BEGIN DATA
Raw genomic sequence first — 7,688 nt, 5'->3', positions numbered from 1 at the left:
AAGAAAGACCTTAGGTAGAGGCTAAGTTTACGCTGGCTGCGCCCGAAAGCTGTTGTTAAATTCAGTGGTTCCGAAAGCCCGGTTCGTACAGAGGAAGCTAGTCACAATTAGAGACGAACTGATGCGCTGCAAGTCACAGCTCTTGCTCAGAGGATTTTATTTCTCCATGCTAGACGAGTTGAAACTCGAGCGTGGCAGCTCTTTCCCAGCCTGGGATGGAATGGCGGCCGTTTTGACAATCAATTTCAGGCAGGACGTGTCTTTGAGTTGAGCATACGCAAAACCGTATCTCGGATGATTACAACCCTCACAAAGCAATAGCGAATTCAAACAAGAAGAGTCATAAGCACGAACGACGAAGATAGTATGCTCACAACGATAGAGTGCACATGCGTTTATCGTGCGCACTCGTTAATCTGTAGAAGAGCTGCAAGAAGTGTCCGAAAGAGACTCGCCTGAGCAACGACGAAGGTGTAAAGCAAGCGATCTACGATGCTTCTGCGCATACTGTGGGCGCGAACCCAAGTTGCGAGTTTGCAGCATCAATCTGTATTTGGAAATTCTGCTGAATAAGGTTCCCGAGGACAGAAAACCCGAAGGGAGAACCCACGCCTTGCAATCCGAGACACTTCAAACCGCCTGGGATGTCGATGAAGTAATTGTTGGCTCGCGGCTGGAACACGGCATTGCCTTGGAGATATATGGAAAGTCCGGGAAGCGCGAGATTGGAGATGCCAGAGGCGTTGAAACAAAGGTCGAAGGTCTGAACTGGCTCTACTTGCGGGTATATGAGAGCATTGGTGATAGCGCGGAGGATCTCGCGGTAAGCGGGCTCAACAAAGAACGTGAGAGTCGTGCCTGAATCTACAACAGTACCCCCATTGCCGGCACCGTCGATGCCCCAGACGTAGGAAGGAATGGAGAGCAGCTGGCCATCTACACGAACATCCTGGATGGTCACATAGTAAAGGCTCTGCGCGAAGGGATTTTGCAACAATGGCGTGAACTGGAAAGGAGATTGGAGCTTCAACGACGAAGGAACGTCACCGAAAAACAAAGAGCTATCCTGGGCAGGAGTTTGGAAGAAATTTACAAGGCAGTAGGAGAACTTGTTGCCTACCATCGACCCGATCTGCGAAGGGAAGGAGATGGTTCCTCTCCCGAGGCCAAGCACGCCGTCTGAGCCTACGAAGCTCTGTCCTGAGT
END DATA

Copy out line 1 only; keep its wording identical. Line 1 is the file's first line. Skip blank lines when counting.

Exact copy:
Raw genomic sequence first — 7,688 nt, 5'->3', positions numbered from 1 at the left: